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. 2018 Oct;28(10):1243-1251.
doi: 10.1089/thy.2018.0116.

Immune-Related Thyroiditis With Immune Checkpoint Inhibitors

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Free PMC article

Immune-Related Thyroiditis With Immune Checkpoint Inhibitors

Priyanka C Iyer et al. Thyroid. .
Free PMC article

Abstract

Background: Although immune-related thyroiditis (irT) with immune checkpoint inhibitors (ICI) is a common consequence, its natural course and management recommendations are not well characterized in existing guidelines. This study sought to investigate the evolution of irT and describe its course and sequelae.

Methods: This was a retrospective study of cancer patients treated with ICI between November 2014 and July 2016 at MD Anderson Cancer Center and referred for endocrinology evaluation for suspected irT. Patients included had normal baseline thyroid function tests prior to starting ICI and developed thyrotoxicosis due to irT.

Results: Of 657 patients treated with ICI during the study period, 43(6.5%) met the inclusion criteria. ICI included: ipilimumab + nivolumab (40%), nivolumab (33%), pembrolizumab (21%), and other (7%). Cancer diagnoses observed were melanoma (23%), renal-cell carcinoma (21%), lung cancer (19%), bladder cancer (12%), colon cancer (9%), and other cancers (15%). Median time from ICI start to thyrotoxicosis was 5.3 weeks (range 0.6-19.6 weeks). Clinically, patients presented with painless thyroiditis, and 67% were asymptomatic during the thyrotoxicosis phase. Thyrotoxicosis lasted a median of six weeks (range 2.6-39.7 weeks). Hypothyroidism developed in 37 (84%) patients at a median of 10.4 weeks (range 3.4-48.7 weeks) after starting ICI. These patients remained on levothyroxine and ICI at a median follow-up of 57.4 weeks (range 1-156.7 weeks) from hypothyroidism onset. Four patients recovered without initiating levothyroxine and remained euthyroid at a median follow-up of 11.35 months (range 4.43-14.43 months). Subgroup analysis of ipilimumab + nivolumab versus nivolumab alone showed a median time to thyrotoxicosis of two weeks [confidence interval (CI) 3.5-8.4] versus six weeks ([CI 1.2-2.8]; p = 0.26) and time to hypothyroidism of 10 weeks [CI 8.1-11.9] versus 17 weeks ([CI 8.8-25.2]; p = 0.029) after starting ICI. Thyroid peroxidase and thyroglobulin antibodies were present in 45% and 33% at the time of irT diagnosis.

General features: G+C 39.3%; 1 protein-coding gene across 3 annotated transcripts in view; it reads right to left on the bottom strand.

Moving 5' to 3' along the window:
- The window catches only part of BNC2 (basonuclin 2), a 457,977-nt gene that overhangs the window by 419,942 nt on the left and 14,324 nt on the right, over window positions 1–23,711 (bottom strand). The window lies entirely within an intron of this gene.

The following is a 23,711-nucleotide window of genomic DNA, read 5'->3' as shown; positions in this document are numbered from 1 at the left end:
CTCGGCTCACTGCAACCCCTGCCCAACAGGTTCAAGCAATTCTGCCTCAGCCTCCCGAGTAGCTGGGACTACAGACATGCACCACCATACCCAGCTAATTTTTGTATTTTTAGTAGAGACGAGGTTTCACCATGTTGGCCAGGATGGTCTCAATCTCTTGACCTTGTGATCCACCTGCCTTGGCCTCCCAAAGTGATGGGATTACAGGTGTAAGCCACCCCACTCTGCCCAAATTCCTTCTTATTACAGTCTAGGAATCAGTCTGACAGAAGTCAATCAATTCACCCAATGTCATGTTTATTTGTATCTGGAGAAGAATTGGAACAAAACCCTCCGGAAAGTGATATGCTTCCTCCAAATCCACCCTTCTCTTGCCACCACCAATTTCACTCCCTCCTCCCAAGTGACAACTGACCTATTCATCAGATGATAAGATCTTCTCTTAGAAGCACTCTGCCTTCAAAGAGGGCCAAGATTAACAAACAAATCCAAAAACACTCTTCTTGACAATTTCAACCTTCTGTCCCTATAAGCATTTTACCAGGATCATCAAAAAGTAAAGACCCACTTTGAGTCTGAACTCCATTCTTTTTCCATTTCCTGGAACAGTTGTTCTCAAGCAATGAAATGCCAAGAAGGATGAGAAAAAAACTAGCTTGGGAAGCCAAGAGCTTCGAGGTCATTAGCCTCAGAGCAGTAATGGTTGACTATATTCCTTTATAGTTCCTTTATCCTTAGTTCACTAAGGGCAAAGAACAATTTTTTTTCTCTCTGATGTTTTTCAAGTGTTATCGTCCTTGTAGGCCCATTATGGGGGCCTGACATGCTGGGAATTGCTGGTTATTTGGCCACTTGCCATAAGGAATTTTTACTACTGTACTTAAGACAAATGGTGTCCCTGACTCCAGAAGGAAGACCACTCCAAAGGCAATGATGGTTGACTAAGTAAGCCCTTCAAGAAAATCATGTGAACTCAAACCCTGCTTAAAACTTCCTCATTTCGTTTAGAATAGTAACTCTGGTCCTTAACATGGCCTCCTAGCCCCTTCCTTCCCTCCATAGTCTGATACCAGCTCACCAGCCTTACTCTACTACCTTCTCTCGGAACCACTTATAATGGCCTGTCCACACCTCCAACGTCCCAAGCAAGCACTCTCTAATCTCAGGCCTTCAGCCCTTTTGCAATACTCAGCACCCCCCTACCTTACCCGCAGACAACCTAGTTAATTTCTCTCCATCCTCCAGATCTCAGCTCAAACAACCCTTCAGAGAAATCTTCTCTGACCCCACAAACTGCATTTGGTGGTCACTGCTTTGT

Conclusions: IrT manifests as an early onset of thyrotoxicosis, which is largely asymptomatic, followed by rapid transition to hypothyroidism requiring long-term levothyroxine substitution. The evolution of irT is more rapid with combination ICI. Frequent monitoring of thyroid function tests during ICI is warranted. Future guidelines need to recognize this entity and incorporate their management.

Keywords: immunotherapy; nivolumab; pembrolizumab; side effects; thyroiditis.

Conflict of interest statement

R.D. is a member of the Bristol Myers Squibb advisory board. The remaining authors have nothing to disclose.

Figures

<b>FIG. 1.</b>
FIG. 1.
Timeline of thyroiditis. The graph depicts the timeline of thyroiditis from the start of ICI until the last follow up. Median time to thyrotoxicosis was 5.3 weeks (range 0.57–19.57 weeks). Median time to hypothyroidism was 10.4 weeks (range 3.4–48.71 weeks). Median thyrotoxicosis phase was 6 weeks (2.6–39.7 weeks). Median hypothyroid phase was 57.4 weeks (range 1–156.7 weeks). There was no recovery in thyroid function seen in the patients who were started on levothyroxine, when followed until the date of last follow up at the time of data analysis. ICI, immune checkpoint inhibitors.
<b>FIG. 2.</b>
FIG. 2.
Comparison of timeline of thyroiditis with nivolumab versus combination of ipilimumab + nivolumab. The time to thyrotoxicosis with nivolumab was six weeks [confidence interval (CI) 3.6–8.4] versus two weeks [CI 1.19–2.8] with the combination of ipilimumab + nivolumab (p = 0.26). The time to hypothyroidism from the start of ICI was 10 weeks with the combination of ipilimumab and nivolumab [CI 8.1–11.9] versus 17 weeks [CI 8.82–25.18] with nivolumab alone (p = 0.029). Two patients on ipilimumab and nivolumab died prior to developing hypothyroidism.
<b>FIG. 3.</b>
FIG. 3.
Proposed algorithm for management of immune checkpoint inhibitor (ICI)-mediated thyroiditis. The figure below outlines a proposed algorithm for evaluation in patient on ICI therapy in whom thyroiditis is suspected. Common Terminology Criteria for Adverse Events (CTCAE) v.4 criteria: grade 1—asymptomatic; clinical or diagnostic observations only; intervention not indicated; grade 2—symptomatic; thyroid suppression therapy indicated; limiting instrumental activities of daily living (ADL); grade 3: severe symptoms limiting self-care ADL and hospitalization indicated; grade 4—life-threatening consequences; urgent intervention indicated; grade 5: death.

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